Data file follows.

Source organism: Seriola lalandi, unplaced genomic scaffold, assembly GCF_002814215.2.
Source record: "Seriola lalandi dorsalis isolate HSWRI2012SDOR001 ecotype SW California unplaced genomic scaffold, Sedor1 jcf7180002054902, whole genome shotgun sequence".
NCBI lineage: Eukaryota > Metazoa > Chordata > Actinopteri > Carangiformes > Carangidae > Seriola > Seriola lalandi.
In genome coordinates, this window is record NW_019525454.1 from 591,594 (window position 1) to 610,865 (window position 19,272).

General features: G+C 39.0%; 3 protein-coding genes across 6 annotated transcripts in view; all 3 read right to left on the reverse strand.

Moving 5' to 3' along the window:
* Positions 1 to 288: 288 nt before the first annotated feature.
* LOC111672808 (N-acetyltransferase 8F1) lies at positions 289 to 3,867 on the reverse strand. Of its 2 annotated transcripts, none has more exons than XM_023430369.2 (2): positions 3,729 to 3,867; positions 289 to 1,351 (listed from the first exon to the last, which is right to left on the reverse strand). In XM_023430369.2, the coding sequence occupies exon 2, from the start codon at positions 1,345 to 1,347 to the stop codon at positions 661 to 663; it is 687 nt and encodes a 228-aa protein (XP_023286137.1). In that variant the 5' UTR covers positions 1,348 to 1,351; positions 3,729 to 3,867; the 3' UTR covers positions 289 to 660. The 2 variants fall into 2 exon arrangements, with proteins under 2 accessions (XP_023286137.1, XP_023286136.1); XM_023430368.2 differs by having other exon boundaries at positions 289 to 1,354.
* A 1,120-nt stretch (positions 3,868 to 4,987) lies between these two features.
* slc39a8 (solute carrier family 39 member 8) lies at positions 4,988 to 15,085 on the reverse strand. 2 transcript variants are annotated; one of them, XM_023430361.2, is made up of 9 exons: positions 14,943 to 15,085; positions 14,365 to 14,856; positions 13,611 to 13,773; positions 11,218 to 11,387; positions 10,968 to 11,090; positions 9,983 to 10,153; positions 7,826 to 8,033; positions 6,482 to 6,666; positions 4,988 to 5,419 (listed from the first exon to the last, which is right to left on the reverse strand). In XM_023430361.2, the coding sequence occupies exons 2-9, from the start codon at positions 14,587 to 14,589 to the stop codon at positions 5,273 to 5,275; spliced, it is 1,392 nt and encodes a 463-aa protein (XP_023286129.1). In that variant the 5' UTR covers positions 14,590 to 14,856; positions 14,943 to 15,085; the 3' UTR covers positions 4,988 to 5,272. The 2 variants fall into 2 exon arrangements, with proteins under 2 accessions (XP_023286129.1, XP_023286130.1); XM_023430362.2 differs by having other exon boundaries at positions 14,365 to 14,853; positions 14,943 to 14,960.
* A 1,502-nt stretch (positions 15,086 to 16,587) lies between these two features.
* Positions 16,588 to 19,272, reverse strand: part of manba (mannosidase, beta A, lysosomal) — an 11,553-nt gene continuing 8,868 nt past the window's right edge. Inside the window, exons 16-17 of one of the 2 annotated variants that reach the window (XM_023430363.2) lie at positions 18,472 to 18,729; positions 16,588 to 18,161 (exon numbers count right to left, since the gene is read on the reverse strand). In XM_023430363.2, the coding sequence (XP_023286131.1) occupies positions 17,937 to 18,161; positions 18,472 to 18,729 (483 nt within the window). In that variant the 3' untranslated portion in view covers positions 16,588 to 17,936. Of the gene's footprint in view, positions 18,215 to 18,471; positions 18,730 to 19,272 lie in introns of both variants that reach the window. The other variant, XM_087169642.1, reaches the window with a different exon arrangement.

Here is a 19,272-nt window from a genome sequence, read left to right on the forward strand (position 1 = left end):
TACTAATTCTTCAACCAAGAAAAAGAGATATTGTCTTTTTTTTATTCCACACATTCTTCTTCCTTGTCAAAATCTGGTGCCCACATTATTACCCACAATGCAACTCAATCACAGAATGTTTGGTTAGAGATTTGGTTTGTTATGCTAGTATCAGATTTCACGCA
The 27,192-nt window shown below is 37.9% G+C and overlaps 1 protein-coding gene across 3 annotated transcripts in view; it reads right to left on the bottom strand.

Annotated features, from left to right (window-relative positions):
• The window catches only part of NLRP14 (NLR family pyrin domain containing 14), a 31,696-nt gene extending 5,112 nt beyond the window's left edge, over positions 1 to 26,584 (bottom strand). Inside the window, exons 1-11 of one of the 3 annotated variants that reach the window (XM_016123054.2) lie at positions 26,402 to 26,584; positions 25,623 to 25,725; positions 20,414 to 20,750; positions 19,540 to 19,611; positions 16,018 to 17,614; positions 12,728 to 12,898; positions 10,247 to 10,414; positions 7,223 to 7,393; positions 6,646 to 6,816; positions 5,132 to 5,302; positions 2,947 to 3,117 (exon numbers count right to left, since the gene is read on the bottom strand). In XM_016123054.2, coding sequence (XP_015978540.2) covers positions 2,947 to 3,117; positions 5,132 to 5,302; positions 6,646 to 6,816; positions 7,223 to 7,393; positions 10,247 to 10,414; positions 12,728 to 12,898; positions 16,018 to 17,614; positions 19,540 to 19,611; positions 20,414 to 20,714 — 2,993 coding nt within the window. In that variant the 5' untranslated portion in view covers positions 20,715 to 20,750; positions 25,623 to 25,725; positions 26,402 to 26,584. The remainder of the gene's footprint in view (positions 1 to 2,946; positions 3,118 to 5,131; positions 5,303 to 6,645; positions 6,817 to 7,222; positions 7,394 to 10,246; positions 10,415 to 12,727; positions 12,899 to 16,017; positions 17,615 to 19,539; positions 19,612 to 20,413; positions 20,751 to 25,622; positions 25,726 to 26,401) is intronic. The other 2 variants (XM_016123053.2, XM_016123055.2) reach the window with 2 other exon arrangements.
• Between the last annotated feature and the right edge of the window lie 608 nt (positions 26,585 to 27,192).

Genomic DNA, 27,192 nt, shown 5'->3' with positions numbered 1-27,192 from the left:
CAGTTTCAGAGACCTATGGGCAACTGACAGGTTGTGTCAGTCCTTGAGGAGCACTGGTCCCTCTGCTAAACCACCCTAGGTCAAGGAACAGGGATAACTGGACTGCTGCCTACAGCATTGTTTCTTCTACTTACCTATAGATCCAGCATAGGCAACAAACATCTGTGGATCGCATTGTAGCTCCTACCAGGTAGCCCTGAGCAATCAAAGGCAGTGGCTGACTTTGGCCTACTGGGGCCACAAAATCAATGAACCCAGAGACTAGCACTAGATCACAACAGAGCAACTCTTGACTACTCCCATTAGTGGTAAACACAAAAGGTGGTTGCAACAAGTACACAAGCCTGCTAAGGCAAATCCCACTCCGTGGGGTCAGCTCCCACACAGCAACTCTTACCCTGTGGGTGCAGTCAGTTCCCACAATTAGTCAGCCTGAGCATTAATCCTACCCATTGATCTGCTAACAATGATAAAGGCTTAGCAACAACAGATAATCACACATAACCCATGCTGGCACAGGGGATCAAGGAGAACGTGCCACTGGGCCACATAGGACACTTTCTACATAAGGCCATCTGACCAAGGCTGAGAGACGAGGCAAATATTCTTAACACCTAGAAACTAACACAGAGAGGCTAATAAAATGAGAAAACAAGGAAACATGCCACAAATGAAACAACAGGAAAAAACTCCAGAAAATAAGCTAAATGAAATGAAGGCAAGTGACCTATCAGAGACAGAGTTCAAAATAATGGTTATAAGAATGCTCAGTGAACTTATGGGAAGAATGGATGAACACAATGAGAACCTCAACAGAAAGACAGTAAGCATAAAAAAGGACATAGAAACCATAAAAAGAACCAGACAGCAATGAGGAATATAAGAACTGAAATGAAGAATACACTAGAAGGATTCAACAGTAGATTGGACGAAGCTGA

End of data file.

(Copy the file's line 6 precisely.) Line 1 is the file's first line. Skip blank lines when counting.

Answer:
Moving 5' to 3' along the window: